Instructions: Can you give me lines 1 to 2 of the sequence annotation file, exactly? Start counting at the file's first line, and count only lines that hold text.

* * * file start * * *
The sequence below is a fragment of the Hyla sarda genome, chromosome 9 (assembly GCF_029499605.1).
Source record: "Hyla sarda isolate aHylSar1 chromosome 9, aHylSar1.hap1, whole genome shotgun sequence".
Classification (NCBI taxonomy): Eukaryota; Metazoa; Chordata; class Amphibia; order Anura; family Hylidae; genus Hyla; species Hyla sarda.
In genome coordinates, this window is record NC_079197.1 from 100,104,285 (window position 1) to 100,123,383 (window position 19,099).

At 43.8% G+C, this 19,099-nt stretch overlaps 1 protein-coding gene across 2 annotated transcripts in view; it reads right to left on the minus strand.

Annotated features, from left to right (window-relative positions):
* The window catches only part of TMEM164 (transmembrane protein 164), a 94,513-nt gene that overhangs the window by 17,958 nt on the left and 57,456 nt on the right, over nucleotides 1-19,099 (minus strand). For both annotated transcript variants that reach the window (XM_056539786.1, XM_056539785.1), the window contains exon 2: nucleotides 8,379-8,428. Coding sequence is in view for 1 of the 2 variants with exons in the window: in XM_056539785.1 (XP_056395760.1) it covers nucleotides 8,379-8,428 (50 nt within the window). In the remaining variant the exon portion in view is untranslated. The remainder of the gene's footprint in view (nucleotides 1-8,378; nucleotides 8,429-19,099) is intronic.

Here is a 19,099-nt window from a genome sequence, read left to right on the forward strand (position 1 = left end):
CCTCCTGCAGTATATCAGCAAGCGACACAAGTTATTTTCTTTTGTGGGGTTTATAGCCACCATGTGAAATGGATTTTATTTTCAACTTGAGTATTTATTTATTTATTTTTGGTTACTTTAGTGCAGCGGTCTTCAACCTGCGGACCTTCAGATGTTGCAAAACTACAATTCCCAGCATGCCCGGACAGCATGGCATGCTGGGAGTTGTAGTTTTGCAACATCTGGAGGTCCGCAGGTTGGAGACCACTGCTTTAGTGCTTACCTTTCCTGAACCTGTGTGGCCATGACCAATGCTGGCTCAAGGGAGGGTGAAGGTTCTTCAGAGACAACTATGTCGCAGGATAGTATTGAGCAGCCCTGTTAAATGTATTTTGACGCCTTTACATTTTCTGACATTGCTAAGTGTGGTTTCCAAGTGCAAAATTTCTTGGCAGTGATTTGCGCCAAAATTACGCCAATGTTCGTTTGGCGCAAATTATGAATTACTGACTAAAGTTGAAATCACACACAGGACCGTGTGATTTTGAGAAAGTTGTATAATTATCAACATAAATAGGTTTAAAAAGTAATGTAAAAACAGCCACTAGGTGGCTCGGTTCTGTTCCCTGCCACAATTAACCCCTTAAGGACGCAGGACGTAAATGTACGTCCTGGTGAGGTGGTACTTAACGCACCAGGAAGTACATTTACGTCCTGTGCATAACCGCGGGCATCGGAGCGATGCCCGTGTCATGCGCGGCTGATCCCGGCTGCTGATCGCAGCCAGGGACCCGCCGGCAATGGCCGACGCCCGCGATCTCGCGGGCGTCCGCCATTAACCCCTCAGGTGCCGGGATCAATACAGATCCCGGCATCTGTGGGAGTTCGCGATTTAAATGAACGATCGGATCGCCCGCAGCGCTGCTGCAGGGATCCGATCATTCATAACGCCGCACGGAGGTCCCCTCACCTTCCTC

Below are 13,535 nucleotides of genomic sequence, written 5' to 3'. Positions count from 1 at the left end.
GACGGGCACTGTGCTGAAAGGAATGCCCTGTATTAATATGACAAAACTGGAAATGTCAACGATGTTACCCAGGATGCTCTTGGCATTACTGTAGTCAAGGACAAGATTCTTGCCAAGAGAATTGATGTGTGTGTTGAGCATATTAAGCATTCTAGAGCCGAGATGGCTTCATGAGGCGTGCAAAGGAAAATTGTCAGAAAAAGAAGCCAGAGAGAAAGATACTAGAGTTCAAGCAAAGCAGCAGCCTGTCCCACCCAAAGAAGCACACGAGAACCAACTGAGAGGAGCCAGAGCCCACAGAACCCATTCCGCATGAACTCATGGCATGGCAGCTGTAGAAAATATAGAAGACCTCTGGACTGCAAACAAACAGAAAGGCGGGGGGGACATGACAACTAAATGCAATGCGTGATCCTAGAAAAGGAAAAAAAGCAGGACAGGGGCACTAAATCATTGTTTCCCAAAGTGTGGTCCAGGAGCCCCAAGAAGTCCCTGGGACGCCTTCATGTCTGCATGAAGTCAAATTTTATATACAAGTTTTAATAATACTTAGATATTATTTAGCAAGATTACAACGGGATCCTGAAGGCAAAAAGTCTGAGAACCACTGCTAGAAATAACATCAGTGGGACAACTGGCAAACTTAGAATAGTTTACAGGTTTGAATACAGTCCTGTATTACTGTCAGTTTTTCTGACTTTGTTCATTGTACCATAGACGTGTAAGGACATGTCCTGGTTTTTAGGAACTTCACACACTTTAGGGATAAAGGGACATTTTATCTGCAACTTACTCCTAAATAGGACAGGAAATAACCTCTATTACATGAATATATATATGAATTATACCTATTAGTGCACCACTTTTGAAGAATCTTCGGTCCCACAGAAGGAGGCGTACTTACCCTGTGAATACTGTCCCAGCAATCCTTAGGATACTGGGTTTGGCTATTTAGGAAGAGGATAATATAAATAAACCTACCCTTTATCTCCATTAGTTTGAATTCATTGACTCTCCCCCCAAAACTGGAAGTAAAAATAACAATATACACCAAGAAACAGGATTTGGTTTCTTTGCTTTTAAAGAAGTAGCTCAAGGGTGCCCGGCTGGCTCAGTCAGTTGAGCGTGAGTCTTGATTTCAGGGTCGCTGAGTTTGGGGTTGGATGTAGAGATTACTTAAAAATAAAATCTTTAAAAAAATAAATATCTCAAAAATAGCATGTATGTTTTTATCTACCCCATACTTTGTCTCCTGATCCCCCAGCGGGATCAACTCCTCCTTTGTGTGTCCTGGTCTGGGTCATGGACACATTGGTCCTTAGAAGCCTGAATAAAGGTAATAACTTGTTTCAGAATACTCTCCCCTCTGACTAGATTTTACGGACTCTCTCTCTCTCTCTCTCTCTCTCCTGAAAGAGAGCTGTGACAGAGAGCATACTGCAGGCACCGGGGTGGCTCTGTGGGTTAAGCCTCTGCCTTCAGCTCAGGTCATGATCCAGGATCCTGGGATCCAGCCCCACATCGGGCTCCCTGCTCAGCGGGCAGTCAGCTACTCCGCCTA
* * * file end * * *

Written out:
The sequence below is a fragment of the Hyla sarda genome, chromosome 9 (assembly GCF_029499605.1).
Source record: "Hyla sarda isolate aHylSar1 chromosome 9, aHylSar1.hap1, whole genome shotgun sequence".